Acupuncture is a traditional Chinese therapy in which needles are inserted into various parts of the body in order to relieve pain, alleviate symptoms of illness and cure a wide range of ailments and diseases.
Although probably originating during the Sheng dynasty (1,600 – 1,100 BC), modern forms of acupuncture began to appear during the 1950s, when New York drug addicts noticed that inserting needles into their groin made them less prone to toothache and dowager’s hump.
By the 1960s, acupuncture was being practised by forestry workers, using pine needles, the Women’s Institute, using knitting needles, and people on the Isle of Wight, using a small dinghy from which they threw patients at The Needles as they passed by.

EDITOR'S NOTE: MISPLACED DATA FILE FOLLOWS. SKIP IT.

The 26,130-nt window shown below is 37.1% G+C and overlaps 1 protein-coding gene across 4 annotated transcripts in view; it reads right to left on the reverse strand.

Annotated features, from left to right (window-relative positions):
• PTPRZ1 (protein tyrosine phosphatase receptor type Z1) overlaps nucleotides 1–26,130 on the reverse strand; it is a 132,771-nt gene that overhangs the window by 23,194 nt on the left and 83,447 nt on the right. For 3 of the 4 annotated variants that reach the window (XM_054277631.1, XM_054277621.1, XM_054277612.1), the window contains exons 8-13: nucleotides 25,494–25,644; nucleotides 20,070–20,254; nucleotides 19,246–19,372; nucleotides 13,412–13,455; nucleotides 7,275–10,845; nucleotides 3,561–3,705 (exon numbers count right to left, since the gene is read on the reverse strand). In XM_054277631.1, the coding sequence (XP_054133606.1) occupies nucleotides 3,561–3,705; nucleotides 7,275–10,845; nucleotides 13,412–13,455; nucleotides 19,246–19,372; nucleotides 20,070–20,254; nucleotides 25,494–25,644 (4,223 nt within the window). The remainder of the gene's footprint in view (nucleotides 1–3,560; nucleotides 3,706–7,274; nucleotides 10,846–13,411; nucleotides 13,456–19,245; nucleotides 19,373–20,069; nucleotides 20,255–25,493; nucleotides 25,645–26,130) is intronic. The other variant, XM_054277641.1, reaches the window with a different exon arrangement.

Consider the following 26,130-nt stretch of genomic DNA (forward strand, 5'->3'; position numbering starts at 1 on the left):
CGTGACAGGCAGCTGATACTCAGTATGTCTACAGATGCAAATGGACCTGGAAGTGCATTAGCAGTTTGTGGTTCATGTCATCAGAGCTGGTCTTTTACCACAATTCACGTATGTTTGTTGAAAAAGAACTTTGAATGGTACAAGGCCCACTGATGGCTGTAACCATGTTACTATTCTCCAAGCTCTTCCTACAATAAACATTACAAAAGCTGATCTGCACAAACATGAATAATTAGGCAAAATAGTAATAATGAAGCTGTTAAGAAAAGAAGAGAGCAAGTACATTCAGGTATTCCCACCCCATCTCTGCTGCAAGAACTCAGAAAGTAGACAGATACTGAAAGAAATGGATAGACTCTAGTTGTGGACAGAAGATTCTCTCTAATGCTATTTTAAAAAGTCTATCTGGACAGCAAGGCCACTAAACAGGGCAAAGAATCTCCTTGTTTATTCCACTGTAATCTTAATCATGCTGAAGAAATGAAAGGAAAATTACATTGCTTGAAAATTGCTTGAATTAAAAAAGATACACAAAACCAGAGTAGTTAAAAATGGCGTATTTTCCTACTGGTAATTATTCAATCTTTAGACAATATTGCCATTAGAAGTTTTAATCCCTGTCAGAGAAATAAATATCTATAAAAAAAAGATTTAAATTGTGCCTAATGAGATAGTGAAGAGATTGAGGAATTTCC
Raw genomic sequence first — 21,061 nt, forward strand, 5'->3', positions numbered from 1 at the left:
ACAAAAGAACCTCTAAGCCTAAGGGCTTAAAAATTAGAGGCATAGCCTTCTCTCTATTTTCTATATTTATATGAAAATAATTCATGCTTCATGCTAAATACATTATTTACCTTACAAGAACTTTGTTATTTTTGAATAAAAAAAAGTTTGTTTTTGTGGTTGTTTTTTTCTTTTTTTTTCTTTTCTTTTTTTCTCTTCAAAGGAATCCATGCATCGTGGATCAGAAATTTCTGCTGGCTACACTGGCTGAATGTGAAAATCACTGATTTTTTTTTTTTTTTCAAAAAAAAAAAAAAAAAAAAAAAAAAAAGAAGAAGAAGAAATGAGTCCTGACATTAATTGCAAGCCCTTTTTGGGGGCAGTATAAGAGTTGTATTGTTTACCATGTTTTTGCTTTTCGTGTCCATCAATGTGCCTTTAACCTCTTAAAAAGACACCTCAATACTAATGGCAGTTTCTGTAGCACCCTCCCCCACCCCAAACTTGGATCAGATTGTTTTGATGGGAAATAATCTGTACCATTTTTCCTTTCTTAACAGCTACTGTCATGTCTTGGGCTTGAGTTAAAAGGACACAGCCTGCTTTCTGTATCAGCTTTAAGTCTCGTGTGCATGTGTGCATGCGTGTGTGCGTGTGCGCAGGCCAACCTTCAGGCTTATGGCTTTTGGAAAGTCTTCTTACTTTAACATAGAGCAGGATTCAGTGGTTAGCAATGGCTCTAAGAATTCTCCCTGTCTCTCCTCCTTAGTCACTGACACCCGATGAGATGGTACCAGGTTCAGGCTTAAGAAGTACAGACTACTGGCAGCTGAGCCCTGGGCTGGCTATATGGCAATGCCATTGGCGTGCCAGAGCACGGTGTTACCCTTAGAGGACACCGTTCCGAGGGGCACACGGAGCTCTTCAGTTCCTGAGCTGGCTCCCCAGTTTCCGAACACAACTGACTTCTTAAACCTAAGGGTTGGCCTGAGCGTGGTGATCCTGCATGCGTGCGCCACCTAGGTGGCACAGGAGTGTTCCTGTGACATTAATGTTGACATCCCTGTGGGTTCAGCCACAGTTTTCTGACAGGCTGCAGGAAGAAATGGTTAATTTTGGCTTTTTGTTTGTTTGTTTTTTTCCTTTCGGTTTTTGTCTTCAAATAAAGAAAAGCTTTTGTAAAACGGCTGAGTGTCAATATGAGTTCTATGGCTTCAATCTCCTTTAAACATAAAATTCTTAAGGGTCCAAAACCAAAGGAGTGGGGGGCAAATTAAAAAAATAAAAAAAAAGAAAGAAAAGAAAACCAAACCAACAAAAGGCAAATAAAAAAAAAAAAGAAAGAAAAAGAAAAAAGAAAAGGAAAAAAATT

Today, acupuncture is used as an interrogation aid by the Metropolitan Police (hence the phrase ‘cop the needle’) and generally available throughout the NHS, where junior doctors routinely stab needles into their thighs to prevent them falling asleep during weekend shifts in A&E.
If you wish to know more about acupuncture, there is an app called APP (Acupuncture Practice for Pensioners) which can be downloaded free from www.needaneedle.net.